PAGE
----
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Last Updated: Thursday, 19 May 2005, 07:59 GMT 08:59 UK
What happened to medals of '66?
Alan Ball has become the fifth of England's legendary "boys of '66" to sell off his winners' medal from England's only World Cup triumph.

England team with the World Cup
Around 400m people in the world watched England beat Germany 4-2
Of course, Ball and his team-mates were not fortunate enough to play in an era like today, when footballers can earn in excess of 100,000 a week.

And as Ball said when he announced the sale, the death of his wife put the importance of hanging on to a 40-year-old piece of metal into perspective.

The former Everton, Blackpool and Southampton star raised 140,000 from the sale. But who else who tasted glory on that scorching July day has cashed in and who held on to the most visible reminder of their greatest two hours?


Gordon Banks
Gordon Banks

England's acrobatic goalkeeper sold his medal via auction to an anonymous telephone bidder in 2001 for 124,750. He said the decision to sell was difficult - as the final was the greatest day of his career - but he wanted to save his children the burden of deciding what to do with the medal after his death.

George Cohen
George Cohen
The Fulham right-back was one of a select band of players who played all six matches in England's run to the final in 1966. He put his medal up for auction in 1998 to provide for his old age but it failed to reach a 60,000 reserve. However, the Professional Footballers' Association did pay 10,000 for his England cap awarded for his part in the triumph. His medal is now displayed in his former club's trophy lounge.

Ray Wilson
Ray Wilson
The oldest member of England's World Cup team, the dependable left-back went on to work as an undertaker in his post-football days. He was reported to have sold his medal three years ago for just over 80,000.

Jack Charlton
Jack Charlton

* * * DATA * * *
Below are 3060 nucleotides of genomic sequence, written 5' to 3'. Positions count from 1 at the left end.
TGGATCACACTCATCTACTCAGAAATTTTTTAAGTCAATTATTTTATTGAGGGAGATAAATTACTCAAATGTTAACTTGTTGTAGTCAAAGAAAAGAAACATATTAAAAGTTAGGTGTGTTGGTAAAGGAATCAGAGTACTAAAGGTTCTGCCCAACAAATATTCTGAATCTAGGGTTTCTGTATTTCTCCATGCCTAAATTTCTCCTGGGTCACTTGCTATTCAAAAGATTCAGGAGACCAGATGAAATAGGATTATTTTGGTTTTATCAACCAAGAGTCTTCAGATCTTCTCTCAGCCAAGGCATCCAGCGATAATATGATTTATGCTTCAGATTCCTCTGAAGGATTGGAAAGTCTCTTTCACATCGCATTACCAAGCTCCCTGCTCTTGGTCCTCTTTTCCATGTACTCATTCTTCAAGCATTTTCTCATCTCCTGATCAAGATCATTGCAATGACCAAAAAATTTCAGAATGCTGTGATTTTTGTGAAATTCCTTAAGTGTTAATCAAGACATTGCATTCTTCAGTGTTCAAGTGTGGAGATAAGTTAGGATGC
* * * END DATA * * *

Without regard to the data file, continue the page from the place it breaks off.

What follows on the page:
The towering defender returned to the World Cup stage as a manager with the Republic of Ireland. Since his second retirement from football, he has continued to enjoy his fishing and has often told interviewers he would never consider selling his medal.

Bobby Moore
Bobby Moore
England and West Ham's imperious captain is the only member of the team who is no longer with us, having died of colon cancer aged 51 in 1993. His former wife Tina sold his medal and other memorabilia to the West Ham club museum several years later for a total of 150,000. Club spokesman Peter Stewart said: "It was important that it came to its spiritual home. The family was happy that if the medal had to be sold, it would come to the club that was such a big part of his career."

Alan Ball
Alan Ball
The latest of the famous team to decide that his cherished medal can help ensure a comfortable standard of living in his older years. He said: "Winning the World Cup in 1966 will stay with me forever, but it's time to look to the future, not the past."

Nobby Stiles
Nobby Stiles
The tenacious midfielder renowned as one of the era's hardest players faced some tough times in retirement after business investments failed to pay off. But, rather than part with his medal, he has built a career as a popular after-dinner speaker and recently published his autobiography After The Ball.

Martin Peters
Martin Peters
Unlike his West Ham team-mates Moore and Hurst, Peters has not sold his medal to his former club, although a number of other hard-won items from his famous career adorn the Hammers' museum. Since the final, in which he scored the second goal, he has combined an insurance business with duties as a match-day host at another former club, Tottenham.

Bobby Charlton
Bobby Charlton
His long association with Manchester United - where he remains an influential director - means that he is happy and proud to have his World Cup medal on display at the club museum, although he retains ownership. It meant he avoided losing the treasured item when his home was raided by burglars in 2003.

Roger Hunt
Roger Hunt
The legendary Liverpool goal-poacher has always hung on to his medal. After hanging up his boots, he went to run a family haulage business.

Geoff Hurst
Geoff Hurst
England's hat-trick hero's medal now resides - like that of his former captain Bobby Moore - in the "Champions Collection" at West Ham's museum after the club paid 150,000 for his memorabilia collection. Club spokesman Peter Stewart said: "Both of them were legends here and at the very heart of this club. There is always a big queue of people young and old crowded around the display of the medals."




SEE ALSO
World Cup medal sold for 140,000
19 May 05 |  England
England football heroes honoured
14 Dec 03 |  Football
Banks medal goes for 125,000
23 Mar 01 |  UK News
Bobby Moore's medal haul sold
30 Jun 00 |  UK News



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